What is a hypervisor? The basics of virtualization technology

What is a hypervisor and what is it used for? In this article, we will explain the basics of virtualization, describe the types of this technology and look into the most popular specific solutions.

Virtualization systems & hypervisors

A hypervisor is a program which controls the physical resources of a computing machine and distributes those resources between a number of various operating systems, which allows them to be run at the same time.

In other words, a hypervisor creates copies or clones of one physical computer’s hardware resources. Each clone is presented to the user as a separate device. Users can install guest operating systems on each of the virtual machines with no ties to the host hardware.

A hypervisor isolates the operating systems from each other so that each one gets exclusive use of the resources dedicated to it. If needed, a hypervisor can allow the operating systems of separate virtual machines to interact. This connection can be used for shared access to certain files or exchanging data through the local network.

Virtualization is a technology which creates the appearance of multiple computers or servers based on one physical computer, server or server cluster. This physical machine is referred to as a host; it has its own CPU, RAM and storage configuration. The physical resources are distributed using a hypervisor to create a number of independent virtual machines.

In other words, virtualization is the illusion that multiple separate computers, or virtual machines, are present on the same physical equipment. This illusion is created using hypervisors.

Virtual machine schematics A schematic representation of a virtual machine

This way, one computer appears to be multiple computers at the same time, and each works with its own software independent of the others. However, each of these virtual machines is simply a set of files in the host’s memory. Naturally, if you turn off the physical server, the illusion will disappear – the hypervisor will stop working.

There are two main types of hypervisors; however, there are also hybrid hypervisors, which combine the features of both types.

Security is one of the main requirements towards hypervisors

How do Type 1 hypervisors work?

Type 1 hypervisors are also called microkernels, thin hypervisors or autonomous hypervisors run on bare metal. Type 1 hypervisors are best imagined as a compact operating system with specific functions which is installed directly on a bare-metal server and has the main signs of an OS:

  • presents an abstract set of resources for applications instead of an unordered set of hardware;
  • controls the resource pool by distributing CPU time, memory, I/O devices between programs which request the use of the computer’s resources.

This type of hypervisor gives the guest operating systems launched under its control on the upper level an abstraction of a virtual machine. As a result, each guest OS gets an illusion of full control of all the resources below. It functions the same way an OS would if it were running on real hardware in privileged mode, as a supervisor.

The first type of hypervisor The principle of operation of a Type 1 hypervisor

A supervisor is a central control module, the core of the operating system. It can consist of multiple parts: a program supervisor, a task manager, an I/O supervisor and others.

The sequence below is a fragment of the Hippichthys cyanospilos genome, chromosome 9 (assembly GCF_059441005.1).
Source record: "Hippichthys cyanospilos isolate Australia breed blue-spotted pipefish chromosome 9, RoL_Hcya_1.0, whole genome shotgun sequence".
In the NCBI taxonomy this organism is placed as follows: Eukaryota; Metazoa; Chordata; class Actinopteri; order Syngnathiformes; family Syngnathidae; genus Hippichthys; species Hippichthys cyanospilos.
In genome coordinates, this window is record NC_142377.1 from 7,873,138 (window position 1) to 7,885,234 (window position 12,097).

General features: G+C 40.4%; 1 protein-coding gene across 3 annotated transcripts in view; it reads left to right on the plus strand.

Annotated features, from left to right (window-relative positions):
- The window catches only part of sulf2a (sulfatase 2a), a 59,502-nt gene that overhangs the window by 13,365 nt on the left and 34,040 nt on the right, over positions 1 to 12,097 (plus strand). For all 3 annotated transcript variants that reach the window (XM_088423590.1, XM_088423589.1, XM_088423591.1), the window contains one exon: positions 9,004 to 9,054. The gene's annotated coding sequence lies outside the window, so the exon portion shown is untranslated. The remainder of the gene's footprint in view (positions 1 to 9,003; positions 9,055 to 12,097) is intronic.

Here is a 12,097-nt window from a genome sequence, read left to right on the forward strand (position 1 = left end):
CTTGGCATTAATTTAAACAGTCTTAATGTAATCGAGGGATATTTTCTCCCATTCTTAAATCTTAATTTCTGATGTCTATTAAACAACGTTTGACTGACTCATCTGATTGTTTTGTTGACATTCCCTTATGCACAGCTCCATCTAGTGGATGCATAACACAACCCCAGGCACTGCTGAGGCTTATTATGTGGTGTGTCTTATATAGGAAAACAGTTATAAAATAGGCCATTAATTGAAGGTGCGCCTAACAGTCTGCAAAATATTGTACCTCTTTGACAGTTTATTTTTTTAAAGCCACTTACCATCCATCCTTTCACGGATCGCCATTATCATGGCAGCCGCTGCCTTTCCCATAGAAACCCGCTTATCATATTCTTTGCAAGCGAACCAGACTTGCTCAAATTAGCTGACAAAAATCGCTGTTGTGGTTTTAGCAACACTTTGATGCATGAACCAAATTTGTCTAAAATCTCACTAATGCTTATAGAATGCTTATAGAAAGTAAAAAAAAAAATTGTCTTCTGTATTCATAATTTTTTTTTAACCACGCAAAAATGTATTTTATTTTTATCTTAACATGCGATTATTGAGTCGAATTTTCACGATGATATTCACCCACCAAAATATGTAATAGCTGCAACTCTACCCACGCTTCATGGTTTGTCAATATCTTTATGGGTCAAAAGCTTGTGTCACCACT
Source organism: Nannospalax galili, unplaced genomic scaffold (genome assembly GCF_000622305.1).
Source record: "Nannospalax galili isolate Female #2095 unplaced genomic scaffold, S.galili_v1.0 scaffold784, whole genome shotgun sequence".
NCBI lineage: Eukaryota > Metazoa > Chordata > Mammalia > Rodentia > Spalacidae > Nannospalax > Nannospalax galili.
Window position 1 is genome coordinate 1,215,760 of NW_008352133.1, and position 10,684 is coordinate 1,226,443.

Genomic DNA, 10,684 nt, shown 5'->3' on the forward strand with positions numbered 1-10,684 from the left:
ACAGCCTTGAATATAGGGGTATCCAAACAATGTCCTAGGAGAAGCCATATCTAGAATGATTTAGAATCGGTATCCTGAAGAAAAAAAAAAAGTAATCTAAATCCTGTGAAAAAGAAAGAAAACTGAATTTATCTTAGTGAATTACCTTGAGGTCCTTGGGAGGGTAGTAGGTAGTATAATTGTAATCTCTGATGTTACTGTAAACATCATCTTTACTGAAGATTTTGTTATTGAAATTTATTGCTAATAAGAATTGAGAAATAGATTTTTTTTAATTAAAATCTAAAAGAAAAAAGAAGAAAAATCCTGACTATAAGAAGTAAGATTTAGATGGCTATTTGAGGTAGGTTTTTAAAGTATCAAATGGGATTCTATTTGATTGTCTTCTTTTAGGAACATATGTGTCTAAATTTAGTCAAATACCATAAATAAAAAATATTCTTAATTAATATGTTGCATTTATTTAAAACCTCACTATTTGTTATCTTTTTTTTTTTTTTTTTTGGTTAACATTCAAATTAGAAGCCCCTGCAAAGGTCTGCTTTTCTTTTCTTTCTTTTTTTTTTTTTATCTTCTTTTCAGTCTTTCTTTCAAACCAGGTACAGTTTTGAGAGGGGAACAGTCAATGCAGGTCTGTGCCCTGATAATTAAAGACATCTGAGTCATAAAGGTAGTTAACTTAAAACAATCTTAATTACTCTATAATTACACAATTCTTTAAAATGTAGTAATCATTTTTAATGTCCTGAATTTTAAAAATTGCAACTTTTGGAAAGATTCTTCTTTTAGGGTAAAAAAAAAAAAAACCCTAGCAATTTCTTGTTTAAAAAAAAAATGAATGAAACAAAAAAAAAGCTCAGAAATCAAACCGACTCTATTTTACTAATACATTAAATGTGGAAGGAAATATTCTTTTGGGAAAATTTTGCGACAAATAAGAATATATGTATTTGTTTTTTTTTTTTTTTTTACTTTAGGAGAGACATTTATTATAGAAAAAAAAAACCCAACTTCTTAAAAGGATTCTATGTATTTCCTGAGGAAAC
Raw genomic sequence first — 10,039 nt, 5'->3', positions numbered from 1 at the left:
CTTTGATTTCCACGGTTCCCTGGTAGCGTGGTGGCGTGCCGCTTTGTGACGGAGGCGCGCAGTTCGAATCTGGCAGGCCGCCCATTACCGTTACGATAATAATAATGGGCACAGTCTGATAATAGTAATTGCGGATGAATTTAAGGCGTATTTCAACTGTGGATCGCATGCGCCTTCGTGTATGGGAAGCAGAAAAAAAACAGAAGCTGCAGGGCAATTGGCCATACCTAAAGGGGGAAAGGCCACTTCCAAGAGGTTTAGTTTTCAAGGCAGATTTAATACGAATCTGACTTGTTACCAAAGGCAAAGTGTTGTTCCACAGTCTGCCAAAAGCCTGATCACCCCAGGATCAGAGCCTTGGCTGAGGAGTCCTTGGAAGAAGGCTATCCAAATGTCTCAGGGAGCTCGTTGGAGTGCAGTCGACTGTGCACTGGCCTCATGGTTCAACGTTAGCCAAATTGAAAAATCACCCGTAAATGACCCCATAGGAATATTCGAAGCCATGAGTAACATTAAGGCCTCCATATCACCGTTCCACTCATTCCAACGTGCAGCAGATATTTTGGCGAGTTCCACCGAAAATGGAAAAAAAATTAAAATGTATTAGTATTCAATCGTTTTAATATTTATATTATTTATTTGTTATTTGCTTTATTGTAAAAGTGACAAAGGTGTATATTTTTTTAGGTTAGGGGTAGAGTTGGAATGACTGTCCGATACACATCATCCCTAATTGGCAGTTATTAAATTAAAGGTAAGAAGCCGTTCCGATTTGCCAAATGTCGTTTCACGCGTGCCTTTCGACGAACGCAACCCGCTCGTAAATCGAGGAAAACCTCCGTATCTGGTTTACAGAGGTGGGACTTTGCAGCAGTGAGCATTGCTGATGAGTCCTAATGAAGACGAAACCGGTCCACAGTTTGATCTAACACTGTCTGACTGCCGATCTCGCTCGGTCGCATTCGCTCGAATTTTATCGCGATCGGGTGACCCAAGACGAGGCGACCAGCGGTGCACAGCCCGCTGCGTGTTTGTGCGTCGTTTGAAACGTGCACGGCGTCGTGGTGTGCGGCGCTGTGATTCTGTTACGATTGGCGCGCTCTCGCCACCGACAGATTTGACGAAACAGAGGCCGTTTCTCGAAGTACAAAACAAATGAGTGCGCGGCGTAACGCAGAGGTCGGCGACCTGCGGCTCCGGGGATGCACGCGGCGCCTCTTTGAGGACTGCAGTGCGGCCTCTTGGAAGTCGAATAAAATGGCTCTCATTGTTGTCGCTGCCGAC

Most contemporary Intel and AMD CPUs for servers and desktop computers support virtualization on the hardware level. The operating system can be used in two modes: privileged mode and user mode. The access rights of the application that controls the computer’s resources are severely limited.

Type 1 hypervisors have a very important quality: the size of its codes is hundreds of times smaller than most modern operating systems. This also leads to fewer mistakes that can freeze the entire system. An error in one of the operating systems in one of the user virtual machines should not affect the other systems on the same physical equipment.

Security is one of the main requirements towards hypervisors, as they get full control over the hardware resources on which virtualization is run. Consequently, the hypervisor’s task is to run the machine code in a safe way while not allowing a guest OS to:

  • block interruptions;
  • modify the virtual memory page tables to the physical memory of the entire machine;
  • change data in memory cells dedicated to other running processes (except for cases when the task necessitates it). System calls are also intercepted and run within the hypervisor, but each guest OS appears to be running the code in its own privileged mode. In other words, the hypervisor creates the illusion that the code of the guest OS is run on the hardware level, in privileged mode, while it is, in fact, running in guest mode. If one of the guest systems crash, the others will continue functioning.

The hypervisor ends up the only software run in full privilege mode. This quality of the hypervisor is referred to as equivalency – the behavior of user programs does not change when working on the virtual machine or on physical hardware, except for time characteristics.

The time it takes to run code differs significantly – the hypervisor takes some of the CPU time for intercepting an analyzing the instructions of the guest OS, as well as emulating the execution. In addition, the resources of the physical equipment are usually distributed between multiple virtual machines and each of them gets only part of the CPU time on-demand. However, this is enough to run most processes with no issues; not all of them are used with the same intensity. Some processes can be on standby waiting for user input or for the slow periphery equipment to shut down. This time is used effectively, as the system distributes it to other active processes in multitask mode.

Xen, VMware ESXi, Hyper-V and other hypervisors can be considered Type 1.

Xen (Xenserver, Citrix Hypervisor)

The Xen thin hypervisor was developed as part of a research project of the Cambridge University laboratory. The first public release became available in 2003 when XenSource put it on the marked. XenSource was absorbed by Citrix in 2007; as a result, some of the products were renamed. Xen is a crossplatform hypersor which supports hardware virtualization and paravirtualization. Most of the components are located beyond the hypervisor, which is why Xen contains a minimal amount of code. Xen is a fully open-source GNU GPL 2-licensed hypervisor. This means that the product can be modified however the user needs. Some consider Xen a hybrid hypervisor due to its support for paravirtualization and hardware virtualization.

VMware ESXi

The autonomous VMware ESXi hypervisor is an Enteprise-class virtualization solution developed by VMware. Just like other VMware products, ESXi is available for free with limited functionality. The paid full version supports features such as centralized control over all virtual machines on every host of the project using the vCenter platform. However, even the free version handles all the main tasks of the hypervisor. User reviews state that the product is highly stable, easy to manage, uses a minimal amount of code and supports a wide range of guest systems commonly used in the corporate sector.